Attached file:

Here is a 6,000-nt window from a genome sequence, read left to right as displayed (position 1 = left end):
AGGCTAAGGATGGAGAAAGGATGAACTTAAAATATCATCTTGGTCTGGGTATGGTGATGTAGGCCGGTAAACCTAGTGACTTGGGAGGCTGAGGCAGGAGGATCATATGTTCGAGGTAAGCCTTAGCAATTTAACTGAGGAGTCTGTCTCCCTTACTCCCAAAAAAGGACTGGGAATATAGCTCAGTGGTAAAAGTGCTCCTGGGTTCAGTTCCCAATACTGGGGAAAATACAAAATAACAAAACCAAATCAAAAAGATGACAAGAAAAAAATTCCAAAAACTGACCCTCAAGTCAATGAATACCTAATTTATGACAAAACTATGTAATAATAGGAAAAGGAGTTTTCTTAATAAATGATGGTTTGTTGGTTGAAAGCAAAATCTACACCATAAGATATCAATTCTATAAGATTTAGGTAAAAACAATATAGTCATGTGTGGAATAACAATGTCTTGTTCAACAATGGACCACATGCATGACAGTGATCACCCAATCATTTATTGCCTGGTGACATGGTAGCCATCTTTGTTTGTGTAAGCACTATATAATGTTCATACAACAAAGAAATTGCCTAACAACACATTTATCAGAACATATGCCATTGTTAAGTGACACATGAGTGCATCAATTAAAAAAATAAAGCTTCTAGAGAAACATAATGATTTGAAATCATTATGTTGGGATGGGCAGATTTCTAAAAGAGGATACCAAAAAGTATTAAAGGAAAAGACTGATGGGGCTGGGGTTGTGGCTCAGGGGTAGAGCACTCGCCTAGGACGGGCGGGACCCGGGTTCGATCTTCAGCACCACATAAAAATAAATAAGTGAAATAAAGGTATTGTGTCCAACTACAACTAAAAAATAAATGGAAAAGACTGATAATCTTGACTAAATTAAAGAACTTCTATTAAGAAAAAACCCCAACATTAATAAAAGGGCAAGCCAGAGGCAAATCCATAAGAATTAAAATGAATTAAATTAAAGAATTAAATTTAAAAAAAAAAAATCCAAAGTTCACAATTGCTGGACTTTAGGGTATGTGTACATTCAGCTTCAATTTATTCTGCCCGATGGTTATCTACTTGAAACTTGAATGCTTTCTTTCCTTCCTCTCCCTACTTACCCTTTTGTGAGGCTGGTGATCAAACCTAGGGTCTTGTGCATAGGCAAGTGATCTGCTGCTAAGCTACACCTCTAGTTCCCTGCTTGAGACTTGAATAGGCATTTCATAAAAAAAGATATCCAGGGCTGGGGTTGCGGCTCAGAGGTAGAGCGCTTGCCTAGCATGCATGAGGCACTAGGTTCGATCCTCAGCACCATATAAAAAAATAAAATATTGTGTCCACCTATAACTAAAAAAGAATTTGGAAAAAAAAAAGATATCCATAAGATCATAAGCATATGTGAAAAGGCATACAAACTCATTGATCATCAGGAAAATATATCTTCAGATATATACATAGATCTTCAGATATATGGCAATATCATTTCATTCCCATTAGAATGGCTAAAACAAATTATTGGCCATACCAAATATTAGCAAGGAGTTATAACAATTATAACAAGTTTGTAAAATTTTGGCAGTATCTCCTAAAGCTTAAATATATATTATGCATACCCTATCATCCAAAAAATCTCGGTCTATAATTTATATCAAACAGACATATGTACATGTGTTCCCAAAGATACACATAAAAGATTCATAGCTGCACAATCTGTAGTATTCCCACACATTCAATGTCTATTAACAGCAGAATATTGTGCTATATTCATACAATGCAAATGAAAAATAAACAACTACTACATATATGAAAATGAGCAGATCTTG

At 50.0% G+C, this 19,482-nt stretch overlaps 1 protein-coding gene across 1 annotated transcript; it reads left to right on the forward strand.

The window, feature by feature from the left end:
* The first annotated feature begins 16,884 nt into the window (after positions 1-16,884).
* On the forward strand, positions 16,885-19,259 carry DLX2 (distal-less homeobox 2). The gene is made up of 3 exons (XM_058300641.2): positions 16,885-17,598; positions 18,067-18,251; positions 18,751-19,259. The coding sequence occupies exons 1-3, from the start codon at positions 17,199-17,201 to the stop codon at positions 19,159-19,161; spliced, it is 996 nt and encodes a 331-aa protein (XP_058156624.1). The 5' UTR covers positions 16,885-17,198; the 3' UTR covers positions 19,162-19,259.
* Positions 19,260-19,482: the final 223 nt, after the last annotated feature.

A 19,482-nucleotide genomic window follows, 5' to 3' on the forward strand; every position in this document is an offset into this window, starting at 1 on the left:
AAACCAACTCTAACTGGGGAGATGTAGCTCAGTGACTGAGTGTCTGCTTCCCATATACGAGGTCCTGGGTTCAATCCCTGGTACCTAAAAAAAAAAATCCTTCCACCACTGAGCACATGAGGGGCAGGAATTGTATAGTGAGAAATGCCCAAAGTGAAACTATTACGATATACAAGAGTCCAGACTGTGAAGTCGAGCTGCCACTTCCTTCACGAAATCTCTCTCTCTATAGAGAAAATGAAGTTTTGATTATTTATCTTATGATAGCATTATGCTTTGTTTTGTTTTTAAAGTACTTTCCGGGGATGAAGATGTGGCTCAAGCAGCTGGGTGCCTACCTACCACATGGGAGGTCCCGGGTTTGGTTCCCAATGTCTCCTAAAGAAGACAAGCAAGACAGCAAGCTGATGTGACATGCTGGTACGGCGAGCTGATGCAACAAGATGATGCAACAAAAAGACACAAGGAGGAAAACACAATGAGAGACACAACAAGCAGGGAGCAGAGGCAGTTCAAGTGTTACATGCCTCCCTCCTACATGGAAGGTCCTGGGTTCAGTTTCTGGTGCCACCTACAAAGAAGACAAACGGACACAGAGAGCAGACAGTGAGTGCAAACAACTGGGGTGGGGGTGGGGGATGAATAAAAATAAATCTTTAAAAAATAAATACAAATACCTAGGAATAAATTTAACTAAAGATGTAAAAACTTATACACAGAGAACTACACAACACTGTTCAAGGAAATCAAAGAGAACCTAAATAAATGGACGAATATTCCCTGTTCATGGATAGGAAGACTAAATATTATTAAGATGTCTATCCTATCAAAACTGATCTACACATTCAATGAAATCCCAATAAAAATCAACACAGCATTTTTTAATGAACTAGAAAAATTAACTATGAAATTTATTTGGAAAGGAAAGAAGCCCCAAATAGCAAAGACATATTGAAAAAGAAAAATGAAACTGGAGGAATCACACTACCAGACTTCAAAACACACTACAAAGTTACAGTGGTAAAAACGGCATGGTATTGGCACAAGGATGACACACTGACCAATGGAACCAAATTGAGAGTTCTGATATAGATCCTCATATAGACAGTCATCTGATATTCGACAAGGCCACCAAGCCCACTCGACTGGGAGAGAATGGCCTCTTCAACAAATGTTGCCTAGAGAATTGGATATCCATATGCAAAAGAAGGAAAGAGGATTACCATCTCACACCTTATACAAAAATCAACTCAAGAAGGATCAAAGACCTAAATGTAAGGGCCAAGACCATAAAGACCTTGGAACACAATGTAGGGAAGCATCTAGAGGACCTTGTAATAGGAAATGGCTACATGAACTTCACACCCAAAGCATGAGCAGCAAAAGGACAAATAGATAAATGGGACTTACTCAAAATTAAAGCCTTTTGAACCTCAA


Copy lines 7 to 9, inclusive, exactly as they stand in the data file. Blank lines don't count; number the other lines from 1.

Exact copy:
* Positions 19,260-19,482: the final 223 nt, after the last annotated feature.

A 19,482-nucleotide genomic window follows, 5' to 3' on the forward strand; every position in this document is an offset into this window, starting at 1 on the left:
AAACCAACTCTAACTGGGGAGATGTAGCTCAGTGACTGAGTGTCTGCTTCCCATATACGAGGTCCTGGGTTCAATCCCTGGTACCTAAAAAAAAAAATCCTTCCACCACTGAGCACATGAGGGGCAGGAATTGTATAGTGAGAAATGCCCAAAGTGAAACTATTACGATATACAAGAGTCCAGACTGTGAAGTCGAGCTGCCACTTCCTTCACGAAATCTCTCTCTCTATAGAGAAAATGAAGTTTTGATTATTTATCTTATGATAGCATTATGCTTTGTTTTGTTTTTAAAGTACTTTCCGGGGATGAAGATGTGGCTCAAGCAGCTGGGTGCCTACCTACCACATGGGAGGTCCCGGGTTTGGTTCCCAATGTCTCCTAAAGAAGACAAGCAAGACAGCAAGCTGATGTGACATGCTGGTACGGCGAGCTGATGCAACAAGATGATGCAACAAAAAGACACAAGGAGGAAAACACAATGAGAGACACAACAAGCAGGGAGCAGAGGCAGTTCAAGTGTTACATGCCTCCCTCCTACATGGAAGGTCCTGGGTTCAGTTTCTGGTGCCACCTACAAAGAAGACAAACGGACACAGAGAGCAGACAGTGAGTGCAAACAACTGGGGTGGGGGTGGGGGATGAATAAAAATAAATCTTTAAAAAATAAATACAAATACCTAGGAATAAATTTAACTAAAGATGTAAAAACTTATACACAGAGAACTACACAACACTGTTCAAGGAAATCAAAGAGAACCTAAATAAATGGACGAATATTCCCTGTTCATGGATAGGAAGACTAAATATTATTAAGATGTCTATCCTATCAAAACTGATCTACACATTCAATGAAATCCCAATAAAAATCAACACAGCATTTTTTAATGAACTAGAAAAATTAACTATGAAATTTATTTGGAAAGGAAAGAAGCCCCAAATAGCAAAGACATATTGAAAAAGAAAAATGAAACTGGAGGAATCACACTACCAGACTTCAAAACACACTACAAAGTTACAGTGGTAAAAACGGCATGGTATTGGCACAAGGATGACACACTGACCAATGGAACCAAATTGAGAGTTCTGATATAGATCCTCATATAGACAGTCATCTGATATTCGACAAGGCCACCAAGCCCACTCGACTGGGAGAGAATGGCCTCTTCAACAAATGTTGCCTAGAGAATTGGATATCCATATGCAAAAGAAGGAAAGAGGATTACCATCTCACACCTTATACAAAAATCAACTCAAGAAGGATCAAAGACCTAAATGTAAGGGCCAAGACCATAAAGACCTTGGAACACAATGTAGGGAAGCATCTAGAGGACCTTGTAATAGGAAATGGCTACATGAACTTCACACCCAAAGCATGAGCAGCAAAAGGACAAATAGATAAATGGGACTTACTCAAAATTAAAGCCTTTTGAACCTCAA